The event was held at a local middle school in Smyrna, just outside of Nashville. I can honestly say, of all the lectures I have done, this might be the most impressive set up ever. Look at that screen! The slide I am displaying is an art quilt made by Patricia Kennedy-Zafred, part of her American Portrait series. You can see more of Patricia's work here. 

Each of her images in this series are American farmers and farm wives and they are hand silk-screened onto old cotton feed sacks. The image is a little washed out in the photo, but the real quilt is just stunning!

By the way... I recently wrote an article on Patricia and her work for Curated Quilts magazine - "Well Said" issue. It turned out to be a very powerful feature story on a truly talented artist. See more here.

The Warm Company donated this beautiful roll of Warm & Natural and I drew the number for the winner. Warm Company also donated packs of queen and twin size. How wonderful! I heard some happy screams when those numbers were called for door prizes. Thank you Warm Company! I love your batting and have used it for 20 years.

This sweet woman below, so cute decked out in the event's patriotic theme, picked me up at the airport, took me to dinner - twice - and even took me back to the airport. Thank you Kim! You are awesome!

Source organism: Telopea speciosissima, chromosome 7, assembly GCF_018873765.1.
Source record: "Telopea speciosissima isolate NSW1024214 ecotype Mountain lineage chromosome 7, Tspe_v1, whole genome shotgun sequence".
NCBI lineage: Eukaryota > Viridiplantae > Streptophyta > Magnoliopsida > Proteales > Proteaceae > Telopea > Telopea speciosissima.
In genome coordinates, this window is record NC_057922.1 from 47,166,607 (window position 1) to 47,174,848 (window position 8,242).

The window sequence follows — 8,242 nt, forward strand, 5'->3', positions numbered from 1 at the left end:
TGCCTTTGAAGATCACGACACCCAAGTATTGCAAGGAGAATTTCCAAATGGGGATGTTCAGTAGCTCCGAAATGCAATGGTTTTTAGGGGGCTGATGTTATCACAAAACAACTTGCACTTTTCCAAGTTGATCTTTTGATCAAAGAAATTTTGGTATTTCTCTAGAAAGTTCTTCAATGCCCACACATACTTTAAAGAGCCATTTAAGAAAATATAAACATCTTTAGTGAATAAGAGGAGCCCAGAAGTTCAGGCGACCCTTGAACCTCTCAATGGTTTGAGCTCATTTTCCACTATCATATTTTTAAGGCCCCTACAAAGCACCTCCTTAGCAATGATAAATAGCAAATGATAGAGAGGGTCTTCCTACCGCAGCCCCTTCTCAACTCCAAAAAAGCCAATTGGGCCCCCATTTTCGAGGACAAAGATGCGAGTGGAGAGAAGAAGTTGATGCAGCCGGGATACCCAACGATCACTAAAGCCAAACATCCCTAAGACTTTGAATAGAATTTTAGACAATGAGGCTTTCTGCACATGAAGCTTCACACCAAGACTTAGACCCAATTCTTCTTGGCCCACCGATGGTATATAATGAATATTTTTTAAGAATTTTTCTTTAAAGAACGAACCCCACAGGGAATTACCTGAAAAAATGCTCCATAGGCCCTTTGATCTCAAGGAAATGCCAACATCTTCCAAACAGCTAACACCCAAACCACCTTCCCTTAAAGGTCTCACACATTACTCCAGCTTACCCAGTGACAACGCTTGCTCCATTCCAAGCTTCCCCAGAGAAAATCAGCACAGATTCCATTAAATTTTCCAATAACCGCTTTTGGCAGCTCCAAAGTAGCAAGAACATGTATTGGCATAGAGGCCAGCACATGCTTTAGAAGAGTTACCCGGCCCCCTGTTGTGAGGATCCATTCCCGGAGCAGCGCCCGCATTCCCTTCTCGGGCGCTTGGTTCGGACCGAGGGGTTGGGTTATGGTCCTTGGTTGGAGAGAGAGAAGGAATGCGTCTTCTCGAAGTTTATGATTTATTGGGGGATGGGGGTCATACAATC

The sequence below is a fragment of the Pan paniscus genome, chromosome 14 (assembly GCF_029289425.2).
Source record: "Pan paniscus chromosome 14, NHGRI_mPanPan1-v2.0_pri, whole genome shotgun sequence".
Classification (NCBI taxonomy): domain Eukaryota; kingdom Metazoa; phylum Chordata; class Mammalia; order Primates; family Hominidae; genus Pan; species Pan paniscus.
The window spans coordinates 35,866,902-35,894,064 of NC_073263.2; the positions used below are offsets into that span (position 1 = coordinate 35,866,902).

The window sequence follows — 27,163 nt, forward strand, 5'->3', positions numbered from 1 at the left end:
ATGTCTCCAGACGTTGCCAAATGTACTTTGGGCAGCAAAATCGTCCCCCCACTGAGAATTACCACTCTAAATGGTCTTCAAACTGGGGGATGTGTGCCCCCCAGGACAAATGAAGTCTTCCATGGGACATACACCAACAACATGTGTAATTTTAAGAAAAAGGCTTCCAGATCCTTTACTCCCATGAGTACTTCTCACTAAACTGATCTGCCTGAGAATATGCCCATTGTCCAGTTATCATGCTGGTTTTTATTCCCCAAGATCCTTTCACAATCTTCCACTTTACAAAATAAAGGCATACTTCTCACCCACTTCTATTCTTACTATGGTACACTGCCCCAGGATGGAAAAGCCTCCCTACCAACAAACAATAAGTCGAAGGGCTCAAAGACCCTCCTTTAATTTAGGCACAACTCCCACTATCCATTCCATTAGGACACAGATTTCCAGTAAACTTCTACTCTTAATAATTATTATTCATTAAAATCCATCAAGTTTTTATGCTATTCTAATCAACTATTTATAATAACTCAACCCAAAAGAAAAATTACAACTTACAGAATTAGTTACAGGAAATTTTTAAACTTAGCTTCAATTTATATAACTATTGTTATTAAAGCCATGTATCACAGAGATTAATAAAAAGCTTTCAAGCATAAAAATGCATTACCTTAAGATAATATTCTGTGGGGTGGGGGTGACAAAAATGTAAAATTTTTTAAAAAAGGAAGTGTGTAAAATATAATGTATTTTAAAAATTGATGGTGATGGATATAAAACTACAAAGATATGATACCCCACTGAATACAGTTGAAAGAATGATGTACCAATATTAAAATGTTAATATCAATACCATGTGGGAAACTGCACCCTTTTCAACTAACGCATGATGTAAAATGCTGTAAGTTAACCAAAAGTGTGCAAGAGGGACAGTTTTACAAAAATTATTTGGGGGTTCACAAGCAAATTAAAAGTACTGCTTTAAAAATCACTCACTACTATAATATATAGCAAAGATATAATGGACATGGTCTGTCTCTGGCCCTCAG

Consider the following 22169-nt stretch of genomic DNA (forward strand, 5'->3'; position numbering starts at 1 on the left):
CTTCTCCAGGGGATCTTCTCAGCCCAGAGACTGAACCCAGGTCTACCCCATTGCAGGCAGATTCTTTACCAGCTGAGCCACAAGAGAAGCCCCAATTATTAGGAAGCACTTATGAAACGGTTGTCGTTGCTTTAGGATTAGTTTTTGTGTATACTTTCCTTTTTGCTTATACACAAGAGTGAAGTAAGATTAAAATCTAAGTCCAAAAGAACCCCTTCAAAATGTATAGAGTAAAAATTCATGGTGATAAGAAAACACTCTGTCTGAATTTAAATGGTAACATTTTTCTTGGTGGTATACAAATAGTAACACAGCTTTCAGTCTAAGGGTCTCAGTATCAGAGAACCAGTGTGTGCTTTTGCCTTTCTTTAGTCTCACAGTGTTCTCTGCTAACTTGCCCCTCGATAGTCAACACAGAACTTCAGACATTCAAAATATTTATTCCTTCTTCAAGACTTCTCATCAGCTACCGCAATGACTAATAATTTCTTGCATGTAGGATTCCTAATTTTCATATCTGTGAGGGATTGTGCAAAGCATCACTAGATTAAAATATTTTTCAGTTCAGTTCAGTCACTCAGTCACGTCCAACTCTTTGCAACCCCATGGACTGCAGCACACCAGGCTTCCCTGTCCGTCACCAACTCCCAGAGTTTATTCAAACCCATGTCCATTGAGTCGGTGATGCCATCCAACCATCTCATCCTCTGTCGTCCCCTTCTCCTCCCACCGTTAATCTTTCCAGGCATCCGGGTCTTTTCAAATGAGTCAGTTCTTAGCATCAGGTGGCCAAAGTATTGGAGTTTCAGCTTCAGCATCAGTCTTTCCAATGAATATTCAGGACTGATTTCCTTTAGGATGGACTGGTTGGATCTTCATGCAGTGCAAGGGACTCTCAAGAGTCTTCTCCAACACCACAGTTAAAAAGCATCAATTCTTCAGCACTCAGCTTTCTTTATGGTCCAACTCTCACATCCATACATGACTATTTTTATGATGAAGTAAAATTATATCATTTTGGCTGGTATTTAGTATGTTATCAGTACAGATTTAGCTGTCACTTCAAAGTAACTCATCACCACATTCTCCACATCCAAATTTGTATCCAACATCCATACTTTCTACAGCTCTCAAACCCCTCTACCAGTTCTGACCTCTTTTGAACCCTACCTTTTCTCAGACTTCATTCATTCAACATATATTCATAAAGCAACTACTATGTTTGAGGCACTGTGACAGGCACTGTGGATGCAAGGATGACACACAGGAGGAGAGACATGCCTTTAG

Jul 12, 2019

cheddar quilt will be on view in Houston

This quilt was accepted into the 2019 International Quilt Association (IQA) juried exhibition for International Quilt Festival. So thrilled! 

Title is "Cheddar, Charcoal and Cherry" - made in 2019. Machine pieced and applique. Machine quilted.

The design is based on a 1890s quilt from the collection of Joanna Rose. The original quilt is below.

Look for this one in Houston this year! I will probably be nearby showing it to my family and friends.

Jul 5, 2019

done with the white gloves

I am finally done with the white gloves. Moving on to a brand new longarm machine! And needless to say, I'm pretty excited.

If you have never done free motion quilting... there are basically two ways to do it. One is on a sit down machine where you are essentially drawing on fabric by moving the quilt. Thus you need these white gloves for grip.

The longarm however, you are drawing by moving the pencil, or in our case the needle. So  no more white gloves required.

My studio is cleaned up and I have made room for a new 12 foot table. Now all I need is the nice delivery people to bring it over to my house.

Stay tuned for more.

Jun 11, 2019

quilted 'Pop Art' by a Japanese-born artist

Ai Kijima. "A Groovy Valentine. " 2006. 
In this quiet, classic Brooklyn street filled with hundred-year old Brownstones, lives an artist whose work is super modern, colorful, unconventional and very alluring.

Ai Kijima was born in Tokyo and came to the U.S. during her high school years as an exchange student. In fact, she credits one of her high school teachers, at a small town in Wisconsin, for pushing her toward a life in art.